Author: Elizabeth Norris
Star Rating: *
Genre: Young Adult, Sci-fi, Romance
Janelle is a smart, precocious teenager who is responsible for saving the world. Her life was pretty normal until she was hit by a truck, died, and was brought back to life by a fellow student. Suddenly, her life doesn’t make sense, her FBI father is anxious to figure out what a mysterious bomb is that appeared out of nowhere, and strange individuals from another universe are telling Janelle that her universe is about to implode. With only 24 days to figure out what is going on, she has to convince all the adults in her life that even though she’s still just a teen, she has something to offer and she just might be the key to making sure the entire world doesn’t end.
Unraveling is a mediocre YA science thriller. The setting, characters, and plot are pretty standard, and there are lots of world-building and writing weaknesses that I could point out. However, instead of talking about these problems, I have to address a rather big issue that affects the entire novel: plagiarism.
To explain, the follow description may sound familiar. Janelle is a spunky, smart teenager who likes to help solve the cases of her FBI agent father. She has a racialised friend with an overbearing mother. Her own mother is mentally ill, and causes great trauma to her family. Janelle goes to a high school ruled by cliques, and she doesn’t fit in with any of them. She used to be best friends with another girl who is now part of the popular crowd, and she is a target of their ridicule and torment, particularly for dating a popular boy. Janelle was also the victim of rape while she was unconscious at a party.
If you are a lover of the Veronica Mars TV series, all of these little details are probably twinging at your memory because the above paragraph describes Veronica at the start of season one extremely well. Her father was a PI rather than an FBI agent, and she never encountered issues such as the collapse of the fabric of space and time, but otherwise, Janelle feels like a less compelling version of Veronica.
This brings us to a conversation about plagiarism. This is a topic that tends to make people flail as plagiarism can be complicated, and no one likes accusing an author of such a serious breach of ethics when the proof is messy and not necessarily beyond a reasonable doubt. Unraveling was obviously not, as far as I could tell, copying Rob Thomas’ work word-for-word, but plagiarism is so much more than just direct theft. Plagiarism is about using, without citation or permission, another author’s ideas. In fiction, this can be a fine and difficult line to define. Veronica Mars was not the first story to use a spunky, but damaged young woman as its lead, nor were her struggles something entirely new and unseen. What makes me think that Unraveling falls into plagiarism territory, however, is that it is too similar. It doesn’t just use the broad tropes that appear in Veronica Mars, but also all the same little details (and even compares the two stories on the back cover). While it is true that fiction writers often borrow a lot from one another, taking so much from one author without changing it, particularly the unique aspects of that other story, is plagiarism, and this is certainly something that readers should not support.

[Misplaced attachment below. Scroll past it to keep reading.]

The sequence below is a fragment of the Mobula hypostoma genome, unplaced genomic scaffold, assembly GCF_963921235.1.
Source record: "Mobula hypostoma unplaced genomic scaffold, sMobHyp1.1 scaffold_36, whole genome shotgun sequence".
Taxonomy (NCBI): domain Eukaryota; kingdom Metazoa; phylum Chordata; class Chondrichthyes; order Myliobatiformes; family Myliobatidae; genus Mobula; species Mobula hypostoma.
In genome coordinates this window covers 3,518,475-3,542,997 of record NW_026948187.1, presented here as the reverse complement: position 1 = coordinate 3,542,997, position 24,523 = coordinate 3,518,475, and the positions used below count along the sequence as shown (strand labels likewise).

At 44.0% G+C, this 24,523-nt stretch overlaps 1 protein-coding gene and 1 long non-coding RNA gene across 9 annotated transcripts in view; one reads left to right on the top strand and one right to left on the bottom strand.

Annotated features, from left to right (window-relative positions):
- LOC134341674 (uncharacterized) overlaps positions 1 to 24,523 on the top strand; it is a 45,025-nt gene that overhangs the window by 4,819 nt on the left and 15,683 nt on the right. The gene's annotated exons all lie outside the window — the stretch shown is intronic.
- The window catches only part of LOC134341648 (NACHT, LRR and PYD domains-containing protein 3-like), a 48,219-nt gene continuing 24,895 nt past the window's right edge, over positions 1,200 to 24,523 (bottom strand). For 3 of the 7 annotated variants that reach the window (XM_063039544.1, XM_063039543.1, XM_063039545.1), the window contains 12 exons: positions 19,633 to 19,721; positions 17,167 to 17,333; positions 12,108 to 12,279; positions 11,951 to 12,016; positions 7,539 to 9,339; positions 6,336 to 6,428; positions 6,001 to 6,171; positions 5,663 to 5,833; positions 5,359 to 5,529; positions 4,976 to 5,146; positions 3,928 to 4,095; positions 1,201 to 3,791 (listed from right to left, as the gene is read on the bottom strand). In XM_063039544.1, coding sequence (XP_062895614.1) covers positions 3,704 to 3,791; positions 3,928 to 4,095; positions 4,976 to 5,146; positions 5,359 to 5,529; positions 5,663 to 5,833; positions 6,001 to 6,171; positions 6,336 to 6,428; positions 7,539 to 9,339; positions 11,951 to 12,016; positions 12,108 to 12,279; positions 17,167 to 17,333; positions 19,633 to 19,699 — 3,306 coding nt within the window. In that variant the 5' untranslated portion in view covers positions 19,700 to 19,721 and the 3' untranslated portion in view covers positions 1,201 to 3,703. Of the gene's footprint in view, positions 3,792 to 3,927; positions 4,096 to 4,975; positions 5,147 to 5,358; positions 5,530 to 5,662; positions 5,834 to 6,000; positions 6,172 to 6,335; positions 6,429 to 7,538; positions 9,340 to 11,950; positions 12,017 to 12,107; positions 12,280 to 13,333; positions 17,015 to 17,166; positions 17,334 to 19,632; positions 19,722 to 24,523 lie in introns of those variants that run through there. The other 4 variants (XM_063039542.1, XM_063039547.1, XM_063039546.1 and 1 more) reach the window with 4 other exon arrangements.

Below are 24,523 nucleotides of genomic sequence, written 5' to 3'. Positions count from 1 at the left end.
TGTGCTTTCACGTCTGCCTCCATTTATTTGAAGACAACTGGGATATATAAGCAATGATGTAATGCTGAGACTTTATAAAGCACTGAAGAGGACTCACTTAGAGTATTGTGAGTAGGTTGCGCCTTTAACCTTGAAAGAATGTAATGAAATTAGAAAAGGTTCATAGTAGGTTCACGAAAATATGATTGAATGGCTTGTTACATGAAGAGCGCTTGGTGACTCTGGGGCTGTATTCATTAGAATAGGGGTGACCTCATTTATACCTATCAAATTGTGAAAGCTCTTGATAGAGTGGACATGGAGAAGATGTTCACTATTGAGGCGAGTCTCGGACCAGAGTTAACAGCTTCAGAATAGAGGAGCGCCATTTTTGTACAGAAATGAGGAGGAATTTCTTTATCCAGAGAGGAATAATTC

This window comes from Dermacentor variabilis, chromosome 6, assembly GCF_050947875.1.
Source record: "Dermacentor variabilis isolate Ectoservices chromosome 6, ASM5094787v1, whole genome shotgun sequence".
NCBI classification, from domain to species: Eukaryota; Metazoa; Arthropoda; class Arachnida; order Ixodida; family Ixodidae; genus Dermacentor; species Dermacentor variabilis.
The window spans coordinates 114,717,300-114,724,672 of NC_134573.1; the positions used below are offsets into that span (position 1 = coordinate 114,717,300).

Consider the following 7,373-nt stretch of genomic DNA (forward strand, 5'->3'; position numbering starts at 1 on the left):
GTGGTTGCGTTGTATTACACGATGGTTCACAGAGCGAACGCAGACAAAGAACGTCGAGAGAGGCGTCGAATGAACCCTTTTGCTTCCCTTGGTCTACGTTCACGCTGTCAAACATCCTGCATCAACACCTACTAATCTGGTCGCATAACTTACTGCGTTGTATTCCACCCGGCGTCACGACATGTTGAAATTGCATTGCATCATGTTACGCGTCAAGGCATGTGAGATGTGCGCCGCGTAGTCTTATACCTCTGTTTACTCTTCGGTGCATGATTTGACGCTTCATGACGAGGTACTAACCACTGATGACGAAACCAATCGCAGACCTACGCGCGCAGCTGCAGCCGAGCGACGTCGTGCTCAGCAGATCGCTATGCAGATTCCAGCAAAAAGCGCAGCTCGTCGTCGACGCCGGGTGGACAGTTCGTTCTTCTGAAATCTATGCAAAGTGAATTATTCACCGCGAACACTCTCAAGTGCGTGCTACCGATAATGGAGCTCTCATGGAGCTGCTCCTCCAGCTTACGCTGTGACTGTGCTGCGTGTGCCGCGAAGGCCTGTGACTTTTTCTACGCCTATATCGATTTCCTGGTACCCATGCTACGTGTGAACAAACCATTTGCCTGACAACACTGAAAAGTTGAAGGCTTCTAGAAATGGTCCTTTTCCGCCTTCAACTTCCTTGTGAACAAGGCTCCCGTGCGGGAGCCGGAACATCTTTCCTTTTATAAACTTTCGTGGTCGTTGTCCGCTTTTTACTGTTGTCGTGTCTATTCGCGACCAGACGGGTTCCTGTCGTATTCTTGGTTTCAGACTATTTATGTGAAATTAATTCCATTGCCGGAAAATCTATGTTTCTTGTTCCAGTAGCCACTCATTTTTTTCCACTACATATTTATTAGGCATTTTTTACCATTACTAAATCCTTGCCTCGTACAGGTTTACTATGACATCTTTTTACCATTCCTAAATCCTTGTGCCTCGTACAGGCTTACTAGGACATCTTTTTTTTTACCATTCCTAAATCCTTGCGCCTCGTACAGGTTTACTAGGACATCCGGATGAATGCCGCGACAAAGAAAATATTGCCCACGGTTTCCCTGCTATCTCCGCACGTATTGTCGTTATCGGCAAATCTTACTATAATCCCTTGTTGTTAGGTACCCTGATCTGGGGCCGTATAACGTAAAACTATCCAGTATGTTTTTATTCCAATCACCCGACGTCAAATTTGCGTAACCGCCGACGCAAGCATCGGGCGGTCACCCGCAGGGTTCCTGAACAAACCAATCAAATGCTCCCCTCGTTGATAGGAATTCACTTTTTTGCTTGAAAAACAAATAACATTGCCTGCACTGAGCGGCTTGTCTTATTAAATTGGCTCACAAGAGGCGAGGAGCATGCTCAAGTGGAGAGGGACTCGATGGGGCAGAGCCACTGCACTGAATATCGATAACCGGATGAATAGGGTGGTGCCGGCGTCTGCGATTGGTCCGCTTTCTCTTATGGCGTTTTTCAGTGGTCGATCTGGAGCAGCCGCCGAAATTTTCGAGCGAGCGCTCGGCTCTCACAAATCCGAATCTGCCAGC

I was also bothered by the fact that some of these details were not even necessary or particularly relevant to Unraveling. For example, the rape plot was problematic in many ways. In Veronica Mars, the protagonist is drugged at a party and assaulted, and this has repercussions throughout the entire series. In Unraveling, the rape occurs in much the same circumstances, but is later discovered to not have happened. Instead, Janelle was saved by her love interest and the entire incident was really only written to ensure that readers think that Ben is pretty great. In Veronica Mars, the fact that Veronica was raped had crucial effects on the characters, plot, and setting of the series. Taking this assault out changes the story substantially, and even when watchers were made to believe that an actual assault didn’t occur the incident was still uncomfortable and affecting. In Unraveling, the rape was treated tritely and didn’t need to happen. The fact that this rape plotline didn’t seem to fit lends further credence to the idea that Unraveling lifted ideas from another series without much thought.
Unraveling is not a direct retelling of Veronica Mars. In fact, as the story progresses, Janelle’s story begins to diverge, and she becomes more and more her own character. However, the initial similarities are just too glaring to dismiss. Furthermore, because Unraveling and Veronica Mars share so many details, I kept comparing the two, and this was not beneficial for Norris’ work.
I should also note that in my review of other people’s opinions and experiences of this book, Veronica Mars was not the only other series that people thought Unraveling pulled from. I can’t make any claims of plagiarism for these given the fact that I am unfamiliar with the other sources, but this suggests that Unraveling definitely has problems with originality.
Unraveling is an amusing, light read (with some significant writing problems), but I couldn’t get over the fact that it seemed too much like an amalgamation of ideas from other series without much change. I wouldn’t recommend it given the fact that I feel like it sits too close to the plagiarism line to be ethical, but for those who pick it up anyways, it’s good for some escapist reading. However, don’t expect to find strong, well thought-out sci-fi in its pages.